Tall Buildings and Urban Habitat: Cities in the Third Millennium

By Council On Tall Buildings And Urban Habitat | Go to book overview

URBAN SYSTEMS


Is There an Afterlife for the New Asian City?

Stuart Brogan

From the Sudirman Central Business District in Jakarta to Pudong in Shanghai, the master planners of the world are conceiving new city developments for the emerging economies of Asia. These cities are grand in vision and architectural design, spacious in plan with abundant green space, modern masterpieces replacing the old Asian slums, creating, according to the Shanghai Municipal Housing Development Bureau "a grand symphony". Do these grand plans translate into good urban habitat, places for people to live, work and recreate, do those that hold the future of the Asian cities need to change their approach to the development of their cities?

As a regular visitor to Asia, my experiences and the processes that formed my opinions influence my views. However, as an urban planner by training and interest, my work is around me, I cannot help but observe, and I hope that some of my observations will be of interest and thought provoking.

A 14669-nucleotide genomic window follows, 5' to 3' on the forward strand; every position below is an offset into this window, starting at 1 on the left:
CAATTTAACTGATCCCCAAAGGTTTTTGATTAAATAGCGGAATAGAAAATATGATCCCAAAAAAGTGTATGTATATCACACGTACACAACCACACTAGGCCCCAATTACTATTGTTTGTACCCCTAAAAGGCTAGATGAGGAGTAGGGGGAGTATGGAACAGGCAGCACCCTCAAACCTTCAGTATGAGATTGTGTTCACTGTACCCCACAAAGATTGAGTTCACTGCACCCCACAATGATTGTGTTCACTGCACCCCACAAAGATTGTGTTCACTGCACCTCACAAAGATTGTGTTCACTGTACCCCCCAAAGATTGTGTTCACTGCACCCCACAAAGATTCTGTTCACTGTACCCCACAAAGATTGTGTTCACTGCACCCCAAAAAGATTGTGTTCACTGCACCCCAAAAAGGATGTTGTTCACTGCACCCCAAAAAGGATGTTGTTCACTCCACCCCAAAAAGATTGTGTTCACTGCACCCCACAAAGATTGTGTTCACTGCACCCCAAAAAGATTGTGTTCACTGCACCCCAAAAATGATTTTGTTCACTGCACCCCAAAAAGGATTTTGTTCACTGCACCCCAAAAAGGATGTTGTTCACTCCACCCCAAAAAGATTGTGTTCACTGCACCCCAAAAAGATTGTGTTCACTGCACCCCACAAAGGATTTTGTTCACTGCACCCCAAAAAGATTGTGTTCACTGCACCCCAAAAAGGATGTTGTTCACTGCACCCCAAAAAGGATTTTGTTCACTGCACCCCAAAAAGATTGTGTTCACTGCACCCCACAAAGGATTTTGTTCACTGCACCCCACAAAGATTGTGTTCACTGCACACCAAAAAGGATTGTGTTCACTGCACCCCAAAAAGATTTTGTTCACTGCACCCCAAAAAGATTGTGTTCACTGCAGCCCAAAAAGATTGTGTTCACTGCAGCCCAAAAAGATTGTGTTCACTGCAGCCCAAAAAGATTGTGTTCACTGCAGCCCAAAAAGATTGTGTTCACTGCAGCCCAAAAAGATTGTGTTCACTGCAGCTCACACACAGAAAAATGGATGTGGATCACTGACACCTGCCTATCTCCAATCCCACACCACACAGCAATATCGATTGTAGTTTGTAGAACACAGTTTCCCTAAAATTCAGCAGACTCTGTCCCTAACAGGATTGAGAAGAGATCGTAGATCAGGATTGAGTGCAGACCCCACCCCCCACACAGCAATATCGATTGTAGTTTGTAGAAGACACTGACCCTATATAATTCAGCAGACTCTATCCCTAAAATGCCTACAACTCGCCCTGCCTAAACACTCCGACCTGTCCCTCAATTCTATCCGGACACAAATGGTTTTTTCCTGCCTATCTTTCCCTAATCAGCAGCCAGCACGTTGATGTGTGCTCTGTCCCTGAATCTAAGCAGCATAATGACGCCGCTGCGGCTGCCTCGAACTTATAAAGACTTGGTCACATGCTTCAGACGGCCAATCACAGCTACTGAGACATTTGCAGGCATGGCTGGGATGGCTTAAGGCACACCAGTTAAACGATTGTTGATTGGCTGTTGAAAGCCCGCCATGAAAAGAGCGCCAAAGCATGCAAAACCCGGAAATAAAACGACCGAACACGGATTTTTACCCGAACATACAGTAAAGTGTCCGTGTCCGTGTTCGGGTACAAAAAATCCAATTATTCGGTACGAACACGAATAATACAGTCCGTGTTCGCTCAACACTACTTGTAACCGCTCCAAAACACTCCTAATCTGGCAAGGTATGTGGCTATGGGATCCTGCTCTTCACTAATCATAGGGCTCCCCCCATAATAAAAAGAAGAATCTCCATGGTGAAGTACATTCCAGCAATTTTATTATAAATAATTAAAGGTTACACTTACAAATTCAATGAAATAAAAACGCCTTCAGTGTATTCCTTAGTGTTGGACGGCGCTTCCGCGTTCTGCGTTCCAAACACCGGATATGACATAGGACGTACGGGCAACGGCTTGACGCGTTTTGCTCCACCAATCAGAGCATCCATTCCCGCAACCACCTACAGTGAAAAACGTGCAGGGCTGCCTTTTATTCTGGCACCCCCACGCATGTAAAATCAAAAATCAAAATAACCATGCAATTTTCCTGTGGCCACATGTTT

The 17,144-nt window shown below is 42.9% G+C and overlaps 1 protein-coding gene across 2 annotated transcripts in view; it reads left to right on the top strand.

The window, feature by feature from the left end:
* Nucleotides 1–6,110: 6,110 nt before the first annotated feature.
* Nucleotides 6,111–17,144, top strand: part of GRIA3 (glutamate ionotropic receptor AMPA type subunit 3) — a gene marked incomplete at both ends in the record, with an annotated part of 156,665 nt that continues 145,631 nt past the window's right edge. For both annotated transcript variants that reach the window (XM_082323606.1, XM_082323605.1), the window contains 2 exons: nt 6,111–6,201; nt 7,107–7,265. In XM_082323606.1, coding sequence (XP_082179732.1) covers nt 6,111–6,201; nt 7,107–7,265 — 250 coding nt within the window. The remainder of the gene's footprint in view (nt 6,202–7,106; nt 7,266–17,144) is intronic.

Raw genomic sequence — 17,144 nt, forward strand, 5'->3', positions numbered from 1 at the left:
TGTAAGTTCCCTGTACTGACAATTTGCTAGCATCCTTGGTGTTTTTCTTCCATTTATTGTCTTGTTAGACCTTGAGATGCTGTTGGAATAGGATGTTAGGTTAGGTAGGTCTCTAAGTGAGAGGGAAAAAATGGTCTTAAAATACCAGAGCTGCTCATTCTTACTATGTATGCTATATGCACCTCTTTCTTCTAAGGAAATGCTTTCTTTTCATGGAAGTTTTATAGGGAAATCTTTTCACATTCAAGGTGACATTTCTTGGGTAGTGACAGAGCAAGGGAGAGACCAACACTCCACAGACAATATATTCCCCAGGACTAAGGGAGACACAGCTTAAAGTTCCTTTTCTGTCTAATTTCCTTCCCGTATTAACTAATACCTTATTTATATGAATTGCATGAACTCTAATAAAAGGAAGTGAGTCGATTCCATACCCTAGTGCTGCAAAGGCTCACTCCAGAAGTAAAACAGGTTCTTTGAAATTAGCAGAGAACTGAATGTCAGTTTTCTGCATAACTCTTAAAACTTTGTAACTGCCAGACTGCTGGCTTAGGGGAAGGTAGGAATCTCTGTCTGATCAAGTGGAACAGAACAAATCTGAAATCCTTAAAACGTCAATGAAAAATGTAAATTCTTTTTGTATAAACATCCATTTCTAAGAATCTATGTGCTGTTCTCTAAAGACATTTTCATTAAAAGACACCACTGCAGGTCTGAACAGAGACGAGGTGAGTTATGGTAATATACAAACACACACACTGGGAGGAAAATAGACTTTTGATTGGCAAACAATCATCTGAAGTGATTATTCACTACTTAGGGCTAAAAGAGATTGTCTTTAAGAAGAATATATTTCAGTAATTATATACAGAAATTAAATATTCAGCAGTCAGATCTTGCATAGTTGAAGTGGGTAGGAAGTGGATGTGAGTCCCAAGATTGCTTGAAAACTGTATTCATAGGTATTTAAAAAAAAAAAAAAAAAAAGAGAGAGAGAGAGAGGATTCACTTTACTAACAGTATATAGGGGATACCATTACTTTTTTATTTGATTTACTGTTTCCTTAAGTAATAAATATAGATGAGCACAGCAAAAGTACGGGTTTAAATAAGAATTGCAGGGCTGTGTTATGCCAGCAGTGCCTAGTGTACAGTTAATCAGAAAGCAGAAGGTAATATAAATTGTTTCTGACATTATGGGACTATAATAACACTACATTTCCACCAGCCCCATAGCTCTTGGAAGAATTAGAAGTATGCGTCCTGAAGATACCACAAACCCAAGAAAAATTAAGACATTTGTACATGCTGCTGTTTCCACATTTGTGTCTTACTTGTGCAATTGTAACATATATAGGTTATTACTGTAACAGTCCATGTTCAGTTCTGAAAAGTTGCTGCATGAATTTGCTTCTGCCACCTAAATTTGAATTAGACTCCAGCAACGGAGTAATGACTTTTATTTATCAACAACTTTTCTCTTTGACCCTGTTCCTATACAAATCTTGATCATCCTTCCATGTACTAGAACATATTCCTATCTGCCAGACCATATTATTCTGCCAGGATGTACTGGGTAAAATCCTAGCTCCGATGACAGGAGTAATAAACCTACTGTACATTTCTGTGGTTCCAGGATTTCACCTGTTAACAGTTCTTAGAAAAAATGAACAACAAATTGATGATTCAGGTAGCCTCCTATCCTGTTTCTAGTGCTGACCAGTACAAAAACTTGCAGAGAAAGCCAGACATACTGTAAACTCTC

The following is a response to what I see happening in planning from the perspective of a designer of new communities and urban centres in varying environments, both in Australia and Asia. What are some important issues in the design of our future cities, our urban habitats, what should be some of the prime objectives of the designers? What is the future of these new city centres, what do we want them to be, how are we going to make them that way?

The concept of urban habit is a broad area, from the mega cities of the world, down to the small country towns in central Australia.


NEW CITY CENTRES

As we are here at a conference for Tall Buildings and Urban Habitat I would like to look at the New City Centres in Asia, the places where the Architects of today scramble to fulfil their dreams of designing not only the Tallest Building in the world, but the tallest in all four categories. Three of the four tallest Buildings in the world are in Asia, with Petronas in Malaysia holding position one and two. If you log onto the World's Tallest Buildings web site, www.worldstallest.com, some of the leaders in the race to take the crown from Petronas are:

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